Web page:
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European Union air quality regulations state that there is no lower threshold concentration at which PM2.5 is not harmful to human health (EU, 2008). Barrett et al. (2010) estimated that w10,000 premature mortalities per year can be attributable to current aircraft operations at cruise (w80%) and the landing and takeoff cycle (LTO) (w20%), which when compared to an estimated 0.8 million premature mortalities globally due to anthropogenic air pollution (Krzyzanowski and Cohen, 2008), represents less than 1% of this gure. Ratliff et al. (2009) estimated that there are w160 annual cases of premature mortality in the United States as a result of airport operations (aircraft LTO and auxiliary power units (APUs)) attributable to PM2.5 exposure. Previous UK airport emissions inventories, for example the Project for Sustainable Development of Heathrow (DfT, 2006), pre-date the current method used to estimate aircraft engine particulate matter emissions called FOA3.0 (Wayson et al., 2009). Underwood et al. (2001) assessed the risk of exceedance of NO2 and PM10 limit values in the near vicinity of regional UK airports (not including London airports), however the scope of this study did not include a quantication of the level of exceedance or the subsequent impact on public health. Airport emissions inventory methodologies (Kim et al., 2009; EMEP/EEA, 2009; ICAO, 2007; IPCC, 2006) rely on reference emission indices (EIs) e i.e. g of specied pollutant emitted per kg of fuel burnt e and assumptions on the operational landing and takeoff (LTO) cycle. However, empirical studies of operational aircraft jet engine emissions (Schfer et al., 2003; Schrmann et al., 2007; Herndon et al., 2008, 2009; Wood et al., 2008; Carslaw et al., 2008; Mazaheri et al., 2009; Timko et al., 2010a) have revealed variability and discrepancies between observed and certication EIs in the Engine Emissions Databank (CAA, 2009). For example, Carslaw et al. (2008) found that the NOx concentration in the engine exhaust plume at takeoff could vary by up to 41% for aircraft with the same engines, attributing the variation in emission indices to variation in engine thrust setting. Timko et al. (2010a) observed that EI(CO) showed variability of w25%. 1.2. Purpose of paper This paper details the rst step towards quantifying the environmental impacts of UK airport operations. The objectives of this paper are to: (i) develop an inventory of emissions from aircraft LTO operations APUs, and airside support vehicles; (ii) quantify the scientic and operational uncertainty in the emissions of different species; and (iii) determine the most important sources of uncertainty. This analysis is limited to these three emissions sources, where the LTO cycle is dened up to an elevation of 3000 ft AFE. Although it is now thought non-LTO emissions may impact air quality on a regional-to-global scale (Barrett et al., 2010), these are outside of the scope of this study. Yim et al. (forthcoming) e hereafter referred to as Part II e will apply the inventories and uncertainty estimates developed in this paper to quantify the impacts of UK airports on air quality and human health. Thus, the greatest weighting in this paper is given to pollutants that impact upon air quality, including primary PM. However, we also present the total climate impact of airport operations through the CO2-eq metric because: (i) this is an area of increasing concern amongst airport operators (ACI, 2010); and (ii) while uncertainties in cruise emissions have previously been assessed, the likely larger uncertainties in LTO emissions have not been studied (Barrett et al., 2010). Additionally, Part II will examine potential mitigation strategies and assess the impacts of a potential future expansion of London Heathrow. While airport expansion in London has been ruled out under the current UK administration, the previous administration had supported a third runway at Heathrow and due to capacity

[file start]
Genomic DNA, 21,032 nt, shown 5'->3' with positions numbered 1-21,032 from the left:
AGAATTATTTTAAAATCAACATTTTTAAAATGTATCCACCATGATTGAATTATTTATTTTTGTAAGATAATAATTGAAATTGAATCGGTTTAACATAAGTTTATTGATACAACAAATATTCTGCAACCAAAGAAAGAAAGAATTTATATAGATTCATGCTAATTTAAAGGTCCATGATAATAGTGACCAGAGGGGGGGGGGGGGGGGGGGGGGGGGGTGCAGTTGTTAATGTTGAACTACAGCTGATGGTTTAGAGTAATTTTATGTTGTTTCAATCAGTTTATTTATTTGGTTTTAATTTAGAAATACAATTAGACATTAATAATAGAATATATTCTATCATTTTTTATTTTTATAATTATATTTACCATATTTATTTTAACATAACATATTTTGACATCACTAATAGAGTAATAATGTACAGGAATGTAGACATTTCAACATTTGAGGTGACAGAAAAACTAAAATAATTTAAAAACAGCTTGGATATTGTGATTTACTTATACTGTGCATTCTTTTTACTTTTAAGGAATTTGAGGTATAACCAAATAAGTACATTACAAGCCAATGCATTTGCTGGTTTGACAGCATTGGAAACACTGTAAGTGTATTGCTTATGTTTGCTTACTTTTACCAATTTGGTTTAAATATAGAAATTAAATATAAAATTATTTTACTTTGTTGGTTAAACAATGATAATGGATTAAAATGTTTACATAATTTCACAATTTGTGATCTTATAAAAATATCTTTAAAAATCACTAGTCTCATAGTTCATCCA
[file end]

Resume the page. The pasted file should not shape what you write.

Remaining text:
constraints, the issue is likely to be raised again in future (Greater London Authority, 2011). The purpose of this additional analysis is that future debates or decisions on air quality and other impacts are based on a more complete and quantitative understanding of environmental impacts and possible mitigation options. Details omitted from the main text of this paper are presented in the Supporting Information (SI). 2. Methods This section describes the methods used to estimate emissions at airports arising from the aircraft LTO operations (2.3), use of APUs (2.4), and airside support vehicles (2.5). The treatment of uncertainty is discussed in the following subsection. While the methods are similar to those used in the National Atmospheric Emissions Inventory (NAEI) (Watterson et al., 2004), signicant distinctions are the revised PM2.5 methodology (and results), extended consideration of operational assumptions, and assessment of uncertainty in estimates including attribution of sources of uncertainty. 2.1. Uncertainty Uncertainties in model inputs are based on reviews of existing literature and new empirical analysis. In most cases, probability distributions have been assumed to be triangular with corresponding minimum, modal (nominal) and maximum values, unless otherwise specied. Using Monte Carlo 2000-member ensembles, the emissions model outputs (emissions totals for a number of species) take the form of probability distributions. From these, summary statistics are derived and reported as results in Section 3. Variance-based global sensitivity analysis methods are implemented to estimate the contribution of each input parameter to the total output variance. The sensitivity analysis approach is described in the SI. 2.2. Schedules The 20 airports in the study accounted for 96% of UK air passengers in 2005 and 87% of scheduled air trafc movements (ATMs). We develop a 2005 emission inventory that is based on schedule information from the Ofcial Airline Guide (OAG) (OAG aviation, 2005). The OAG covers 87% of all (scheduled and chartered) ights at the 20 airports as a whole when compared to statistics from the Civil Aviation Authority (CAA, 2005) (see SI); no correction for un-scheduled ights is made. 2.3. Aircraft emissions The LTO cycle is dened as all aircraft activity below a height of 3000 ft (z914 m) above eld elevation (AFE). For departures, the LTO cycle comprises taxiing out from the terminal to runway, hold on the taxiway, the takeoff roll, initial climb (up to 450 m) and climb-out to 3000 ft AFE. For arrivals this includes approach to runway from 3000 ft AFE, landing roll and taxi into the terminal (Watterson et al., 2004; ICAO, 2007). The 3000 ft AFE boundary for the LTO cycle is dictated by regulatory standards and is an approximation to a representative atmospheric mixing height (ICAO, 2007). This approximation is retained for the analysis given the regulatory framework, however observations suggest the mixing height can vary between 500 and 2000 m (Davies et al., 2007) with time of day and meteorological conditions, and the inuence of this on emissions estimates is explored in Section 3.2. Engine fuel ow factors and emission indices for jet and turboprop engines have been obtained from the ICAO Engine Emissions Databank (CAA, 2009) and the Emissions and Dispersion Modeling